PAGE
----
Most states have not increased Medicaid reimbursements for home-based services fast enough to support more wage increases. Even though there are too few HHAs right now, and higher wages are the best way to attract more people, only around half of states pledged to raise Medicaid reimbursement rates in 2019 and 2020. 

Part of the problem is that Medicaid is not a universal benefit like Medicare. Its funding does not come from automatic payroll contributions. Instead, Medicaid has to compete with other budget items like education and infrastructure, and states have prioritized these other items instead.

The Squeeze on Care Agencies

Home care agencies, especially nonprofits like PASSi, operate on very thin margins. Beyond paying HHAs, agencies use Medicaid reimbursements to cover personal protective equipment for caregivers, medical supplies to care for patients, taxes, training, administrative costs, overhead, and other expenses. If reimbursements stay at the level they are now, home care agencies cannot afford to increase wages by much and still operate.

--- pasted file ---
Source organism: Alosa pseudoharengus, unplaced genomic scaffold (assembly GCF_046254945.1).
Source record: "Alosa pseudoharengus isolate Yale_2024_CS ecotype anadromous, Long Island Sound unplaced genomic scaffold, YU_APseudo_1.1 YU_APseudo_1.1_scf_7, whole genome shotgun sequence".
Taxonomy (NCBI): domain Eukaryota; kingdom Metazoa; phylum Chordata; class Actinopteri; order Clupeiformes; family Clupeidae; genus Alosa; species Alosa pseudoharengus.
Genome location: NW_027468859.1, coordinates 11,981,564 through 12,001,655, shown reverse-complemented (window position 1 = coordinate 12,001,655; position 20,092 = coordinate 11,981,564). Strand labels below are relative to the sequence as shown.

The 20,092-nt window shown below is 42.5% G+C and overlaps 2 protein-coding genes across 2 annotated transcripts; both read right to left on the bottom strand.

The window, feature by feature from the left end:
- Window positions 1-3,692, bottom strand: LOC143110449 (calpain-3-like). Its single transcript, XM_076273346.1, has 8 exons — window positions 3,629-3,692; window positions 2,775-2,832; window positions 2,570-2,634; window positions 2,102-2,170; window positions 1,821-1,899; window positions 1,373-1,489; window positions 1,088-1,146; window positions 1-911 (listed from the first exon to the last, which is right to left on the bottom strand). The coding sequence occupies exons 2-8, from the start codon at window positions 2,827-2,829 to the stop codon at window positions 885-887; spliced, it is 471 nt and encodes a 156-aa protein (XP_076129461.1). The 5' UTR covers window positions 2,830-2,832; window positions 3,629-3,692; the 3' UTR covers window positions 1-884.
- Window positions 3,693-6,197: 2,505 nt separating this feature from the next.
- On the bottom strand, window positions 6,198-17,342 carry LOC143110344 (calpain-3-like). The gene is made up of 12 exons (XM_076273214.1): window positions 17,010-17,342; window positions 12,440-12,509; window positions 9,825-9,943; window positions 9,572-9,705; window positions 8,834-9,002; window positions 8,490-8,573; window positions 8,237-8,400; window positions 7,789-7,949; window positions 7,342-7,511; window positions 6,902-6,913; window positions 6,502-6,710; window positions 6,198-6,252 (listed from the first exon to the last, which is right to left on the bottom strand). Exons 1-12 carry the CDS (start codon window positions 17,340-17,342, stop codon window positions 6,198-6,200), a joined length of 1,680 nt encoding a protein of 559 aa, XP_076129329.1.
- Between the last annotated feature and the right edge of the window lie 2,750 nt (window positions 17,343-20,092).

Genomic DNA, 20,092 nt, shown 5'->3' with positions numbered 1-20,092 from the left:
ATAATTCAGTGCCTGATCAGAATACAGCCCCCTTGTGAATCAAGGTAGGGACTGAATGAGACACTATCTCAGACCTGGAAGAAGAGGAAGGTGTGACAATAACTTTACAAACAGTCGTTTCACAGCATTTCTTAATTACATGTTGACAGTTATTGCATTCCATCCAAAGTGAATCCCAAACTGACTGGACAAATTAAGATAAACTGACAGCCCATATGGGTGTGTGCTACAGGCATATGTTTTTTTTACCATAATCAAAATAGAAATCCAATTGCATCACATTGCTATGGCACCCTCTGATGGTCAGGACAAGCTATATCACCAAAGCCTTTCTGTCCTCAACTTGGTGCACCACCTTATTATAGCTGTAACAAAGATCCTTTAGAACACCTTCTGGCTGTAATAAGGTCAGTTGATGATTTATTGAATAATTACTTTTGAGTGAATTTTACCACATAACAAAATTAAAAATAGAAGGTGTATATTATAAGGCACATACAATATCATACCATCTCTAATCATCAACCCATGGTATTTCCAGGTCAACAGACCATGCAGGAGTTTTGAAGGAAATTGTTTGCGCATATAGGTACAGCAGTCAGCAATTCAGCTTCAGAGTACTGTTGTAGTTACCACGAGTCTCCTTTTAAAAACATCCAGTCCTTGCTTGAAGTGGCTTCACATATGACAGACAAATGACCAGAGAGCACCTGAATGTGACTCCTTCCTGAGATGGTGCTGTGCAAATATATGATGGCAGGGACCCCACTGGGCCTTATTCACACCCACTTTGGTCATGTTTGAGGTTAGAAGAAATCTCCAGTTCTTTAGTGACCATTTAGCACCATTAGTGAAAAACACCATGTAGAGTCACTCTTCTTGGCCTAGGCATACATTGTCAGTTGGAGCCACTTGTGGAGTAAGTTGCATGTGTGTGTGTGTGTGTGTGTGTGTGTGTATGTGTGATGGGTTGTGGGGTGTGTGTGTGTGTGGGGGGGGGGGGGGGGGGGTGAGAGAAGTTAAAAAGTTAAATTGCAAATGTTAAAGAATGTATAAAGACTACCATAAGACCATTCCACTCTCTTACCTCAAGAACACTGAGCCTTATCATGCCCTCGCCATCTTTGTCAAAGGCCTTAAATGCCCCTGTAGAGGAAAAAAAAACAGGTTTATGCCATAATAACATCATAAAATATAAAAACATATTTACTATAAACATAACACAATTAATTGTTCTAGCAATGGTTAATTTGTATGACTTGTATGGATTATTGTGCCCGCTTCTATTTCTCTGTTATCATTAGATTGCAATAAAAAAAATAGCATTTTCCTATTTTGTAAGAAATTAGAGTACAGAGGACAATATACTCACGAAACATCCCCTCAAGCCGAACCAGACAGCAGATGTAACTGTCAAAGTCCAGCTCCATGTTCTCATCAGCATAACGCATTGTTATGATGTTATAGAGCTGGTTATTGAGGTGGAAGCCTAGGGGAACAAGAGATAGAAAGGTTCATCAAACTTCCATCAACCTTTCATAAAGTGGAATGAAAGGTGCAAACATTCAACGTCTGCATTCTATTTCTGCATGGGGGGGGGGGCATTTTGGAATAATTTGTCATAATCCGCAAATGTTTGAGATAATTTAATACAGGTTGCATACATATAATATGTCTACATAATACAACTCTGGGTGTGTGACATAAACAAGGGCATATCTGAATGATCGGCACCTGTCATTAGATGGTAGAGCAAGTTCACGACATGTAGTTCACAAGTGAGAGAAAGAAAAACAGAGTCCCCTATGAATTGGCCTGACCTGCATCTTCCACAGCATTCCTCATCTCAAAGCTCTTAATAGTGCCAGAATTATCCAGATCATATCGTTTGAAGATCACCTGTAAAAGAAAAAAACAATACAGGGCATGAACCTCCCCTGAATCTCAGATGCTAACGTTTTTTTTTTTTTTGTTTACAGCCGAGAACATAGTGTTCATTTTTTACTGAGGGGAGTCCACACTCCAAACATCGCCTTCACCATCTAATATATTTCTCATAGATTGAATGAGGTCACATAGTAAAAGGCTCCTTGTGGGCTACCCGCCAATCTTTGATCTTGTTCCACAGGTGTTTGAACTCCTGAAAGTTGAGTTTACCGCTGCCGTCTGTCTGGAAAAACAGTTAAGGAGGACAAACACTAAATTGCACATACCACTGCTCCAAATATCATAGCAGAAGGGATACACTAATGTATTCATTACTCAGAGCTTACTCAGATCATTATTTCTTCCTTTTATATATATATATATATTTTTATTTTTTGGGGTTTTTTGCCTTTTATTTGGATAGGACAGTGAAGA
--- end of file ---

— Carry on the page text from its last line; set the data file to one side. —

For instance, the Home Care Association of New York (HCA) testified before the Joint Legislative Budget Committee for the state that about 70% of the approximately 300 home health agencies that are part of the HCA had negative operating margins in 2016. Altogether, they suffered $107 million in operating loses that year.

Overall then, increasing wages requires policy-level adjustments to Medicaid. For HHAs to earn more money, first we need to invest more in our social safety net.

The Social Benefits of Paying Higher Wages

The good news is that investing in higher wages should be a net positive for everyone, not just caregivers.

A study from the CUNY Graduate Center calculated it would cost around $4 billion per year to increase wages for HHAs in New York City. But, between the economic benefits, fewer seniors in institutions, and fewer HHAs relying on welfare, the overall economic gain would be $7.6 billion.